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Christian Music - Reviews, News, Interviews

7 Weeks: Live in America, 2003

  • reviewed by Andy Argyrakis Copyright Christianity Today International
  • 2004 1 Jul
  • COMMENTS
7 Weeks: Live in America, 2003
Sounds like … the legendary hair metal hits of the classic band, hearkening back to the days of Poison, Twisted Sister, Petra, and WhiteheartAt a glance … the reunited line-up still plays well and the sound quality is good, but the material is sure to sound dated and cheesy to anyone who isn't a die-hard fanTrack ListingSing Along SongMakes Me Wanna SingCalling On YouFreeMore Than a ManCaught in the MiddleReach OutLoud 'N ClearThe WaySolders Under CommandTo Hell With the DevilHonestlyWinter WonderlandClosing Prayer

Stryper's musical legacy is the stuff of legends among Christian music fans who grew up in the 1980s. This was, after all, the first Christian band to land airtime on MTV, scorching Billboard's album charts as a result. But despite their enormous impact, they've been regarded as cookie-cutter heavy metal since then—tight yellow Spandex, mass quantities of Aqua Net hairspray, and the whole nine yards.

But Stryper fans have remained faithful, championing their reunion tour, captured on 7 Weeks: Live in America 2003. The album features smashes like "Sing Along Song," "Makes Me Wanna Sing" and "More Than A Man," coupled with the group's heavy guitar solos and Michael Sweet's high-pitched wails—all delivered as if it were still 1986. Power ballads like "Free" and "Honestly" will have fans waving the lighters, while thundering rockers like "Soldiers Under Command" and signature song "To Hell With the Devil" remain true to their metal origins.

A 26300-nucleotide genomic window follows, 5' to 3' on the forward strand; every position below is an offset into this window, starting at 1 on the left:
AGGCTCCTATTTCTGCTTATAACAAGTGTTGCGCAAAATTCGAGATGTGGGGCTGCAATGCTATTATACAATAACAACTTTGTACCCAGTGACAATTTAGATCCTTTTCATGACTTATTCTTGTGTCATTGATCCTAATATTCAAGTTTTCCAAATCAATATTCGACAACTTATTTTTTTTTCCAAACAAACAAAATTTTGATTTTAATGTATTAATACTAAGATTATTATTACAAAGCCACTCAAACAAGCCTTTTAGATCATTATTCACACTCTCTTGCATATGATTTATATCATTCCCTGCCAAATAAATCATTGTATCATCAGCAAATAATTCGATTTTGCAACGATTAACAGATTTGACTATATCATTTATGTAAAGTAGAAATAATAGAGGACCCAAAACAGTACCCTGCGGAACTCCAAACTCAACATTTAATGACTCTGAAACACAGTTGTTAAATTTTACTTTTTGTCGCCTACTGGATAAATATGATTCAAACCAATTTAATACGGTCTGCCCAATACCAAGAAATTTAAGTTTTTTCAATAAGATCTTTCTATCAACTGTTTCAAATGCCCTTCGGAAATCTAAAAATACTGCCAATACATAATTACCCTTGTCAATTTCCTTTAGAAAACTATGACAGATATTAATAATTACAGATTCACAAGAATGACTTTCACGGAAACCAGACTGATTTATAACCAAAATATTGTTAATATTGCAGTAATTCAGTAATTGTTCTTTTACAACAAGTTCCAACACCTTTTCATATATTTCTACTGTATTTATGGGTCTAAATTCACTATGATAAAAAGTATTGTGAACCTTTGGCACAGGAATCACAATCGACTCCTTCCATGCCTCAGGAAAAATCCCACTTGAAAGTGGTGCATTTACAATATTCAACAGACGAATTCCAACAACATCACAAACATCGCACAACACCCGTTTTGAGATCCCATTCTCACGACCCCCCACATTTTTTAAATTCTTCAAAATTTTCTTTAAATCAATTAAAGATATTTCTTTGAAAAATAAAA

Still, it's pretty comical to hear a band stuck in the '80s, playing as if nothing's changed. Like Poison and Twisted Sister, the group has been reduced to a live jukebox, running through the hits and offering very little relevance to the modern music scene. Additional turnoffs are Sweet's screaming introductions of nearly every song (rather than allowing the crowd to be surprised with spontaneity) and the lack of essential hit "Always There For You." Though fans seem enthusiastic about this disc—understandable given the band's lengthy hiatus—chances are that everyone else will hear this as a campy joke.


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